Military News

Tuesday, June 16, 2015

Gunfighters remember fallen hero

by Staff Reports
366th Fighter Wing Public Affairs

6/16/2015 - MOUNTAIN HOME AIR FORCE BASE, Idaho  -- Retired Col. William F. Andrews passed away from brain cancer on June 8. He was 56.

Andrews was most known for his prisoner of war experience after he was shot down in his F-16 Falcon over hostile territory during Desert Storm in 1991.

Andrews served three separate tours at Mountain Home Air Force Base culminating with his final assignment here as 366th Operations Group Commander from 2000 to 2002 during Operation Enduring Freedom. He served as the 366th Expeditionary Operations Group, later 366th Expeditionary Wing Commander, leading the wing's contingent of F-16CJ Fighting Falcons from Southwest Asia in the opening days of OEF.

His two previous assignments here included commanding the 389th Fighter Squadron from 1997 to 1999 with a deployment to Southwest Asia in support of Operation Southern Watch in 1998 and flying as an EF-111 pilot with the 390th Electronic Combat Squadron of the 366th Tactical Fighter Wing from 1985 to 1989.

He was one of the most decorated airmen of Desert Storm receiving the Air Force Cross for heroism as a captain after he was shot down on Feb. 27, 1991.

Andrews relayed his experience to a standing-room-only crowd during a Heritage of Freedom event at Hanscom Air Force Base, Massachusetts in 2009.

He said his mission was to provide close air support to special operations personnel under heavy fire deep inside enemy territory and began considering the risks. Everything had been going great for the first month and a half of the air campaign, despite a couple of close calls. But this time he began to wonder: "Is my number going to come up today?"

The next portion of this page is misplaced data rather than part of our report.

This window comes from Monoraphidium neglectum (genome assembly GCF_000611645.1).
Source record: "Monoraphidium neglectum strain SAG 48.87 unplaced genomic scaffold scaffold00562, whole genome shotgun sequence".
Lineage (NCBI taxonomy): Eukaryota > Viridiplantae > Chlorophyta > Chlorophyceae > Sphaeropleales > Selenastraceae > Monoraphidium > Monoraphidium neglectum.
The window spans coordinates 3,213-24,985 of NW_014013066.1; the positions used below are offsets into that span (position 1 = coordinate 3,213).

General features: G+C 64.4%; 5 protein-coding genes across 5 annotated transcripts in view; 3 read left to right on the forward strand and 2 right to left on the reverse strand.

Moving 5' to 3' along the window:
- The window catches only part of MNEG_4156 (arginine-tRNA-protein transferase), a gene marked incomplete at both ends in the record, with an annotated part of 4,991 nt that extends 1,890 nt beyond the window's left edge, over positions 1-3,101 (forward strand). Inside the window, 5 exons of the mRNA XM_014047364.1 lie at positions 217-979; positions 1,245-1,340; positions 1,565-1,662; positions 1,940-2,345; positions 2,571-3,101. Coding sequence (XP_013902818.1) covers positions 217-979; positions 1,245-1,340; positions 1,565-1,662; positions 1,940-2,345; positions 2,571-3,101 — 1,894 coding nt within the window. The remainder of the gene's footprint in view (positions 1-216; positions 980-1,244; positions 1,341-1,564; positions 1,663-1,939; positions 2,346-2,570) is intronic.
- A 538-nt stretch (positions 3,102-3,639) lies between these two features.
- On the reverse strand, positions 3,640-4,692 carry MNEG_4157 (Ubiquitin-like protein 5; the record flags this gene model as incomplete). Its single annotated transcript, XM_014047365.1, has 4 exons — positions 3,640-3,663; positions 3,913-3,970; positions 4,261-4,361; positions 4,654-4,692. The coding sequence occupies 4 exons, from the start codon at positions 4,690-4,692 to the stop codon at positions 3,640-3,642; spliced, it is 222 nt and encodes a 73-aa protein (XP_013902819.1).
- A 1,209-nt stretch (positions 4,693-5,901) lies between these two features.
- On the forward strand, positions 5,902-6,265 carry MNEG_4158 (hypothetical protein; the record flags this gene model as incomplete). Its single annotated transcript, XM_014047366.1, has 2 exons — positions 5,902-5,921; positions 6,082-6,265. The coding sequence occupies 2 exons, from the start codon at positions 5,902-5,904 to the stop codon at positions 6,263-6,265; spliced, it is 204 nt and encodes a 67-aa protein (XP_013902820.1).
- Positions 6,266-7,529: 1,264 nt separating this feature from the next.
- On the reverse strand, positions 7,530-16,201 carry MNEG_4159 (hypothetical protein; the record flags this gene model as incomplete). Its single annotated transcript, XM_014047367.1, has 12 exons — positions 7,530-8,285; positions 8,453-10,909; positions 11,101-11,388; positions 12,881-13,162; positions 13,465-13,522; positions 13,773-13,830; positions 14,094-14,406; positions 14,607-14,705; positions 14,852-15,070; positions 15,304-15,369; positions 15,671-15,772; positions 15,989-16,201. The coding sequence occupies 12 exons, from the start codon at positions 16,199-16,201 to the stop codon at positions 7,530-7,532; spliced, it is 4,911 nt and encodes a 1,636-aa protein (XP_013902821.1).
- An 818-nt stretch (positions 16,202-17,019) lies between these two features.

"When you start to feel a little bit of apprehension like that, it only takes the realization that there are Americans in harm's way, and [that] it's up to us whether they make it back or not," he said.

That mission, which required extreme precision due to the proximity of hostile forces to the entrapped U.S. forces, succeeded, and Andrews returned safely.

Just a few days later, however, on a similar mission, he was not as fortunate.

"[There was] a big explosion in the rear of my plane," he said. "It was like I was sitting at a stop sign and someone rear-ended me. ... I knew that in the next couple of seconds I had to get my hands from being pinned against the canopy down to the ejection handle."

He managed to do so and ejected safely. Unfortunately, he was parachuting straight into an infantry division of the Republican Guard.

He surrendered upon landing to "get them to stop shooting." Then he saw an enemy surface-to-air missile fly by and his wingman flying overhead. Andrews instinctively reached for his survival radio and directed his wingman to break away from the missile and clear the area. His angered captors proceeded to open fire again, with AK-47 rounds passing all around him, though none struck.

He fueled the fire of Iraqi intelligence collectors next, refusing to provide any of the information they sought.

"They kept telling me no one would know," he said. "But I'd know." This was the ultimate test of integrity, and he didn't want to fail. His refusal to cooperate eventually led to him being "roughed up," he said, sparing the vivid details of his encounters.

Fortunately, his captivity lasted just eight days, since he was shot down on what turned out to be the second-to-last day of the war. The U.S. made immediate release of all POWs a non-negotiable tenet of the peace agreement, and he was turned over to the Red Cross soon after.

Andrews would return to the region in 1996, where he patrolled the skies during Operations Southern and Northern Watch, and yet again late in 2001, when the air war in Afghanistan commenced.

"Our thoughts and prayers go out to Stacey and her family during this difficult time. Bill "BA" Andrews epitomized the Gunfighter legacy and what it means to be an Airman over a long and distinguished career," said Col. Dave Iverson, 366th Fighter Wing commander. "He is a permanent part of our wing history and will not be forgotten."

(66th Air Base Wing Public Affairs and 366th Fighter Wing Historian contributed to this article)

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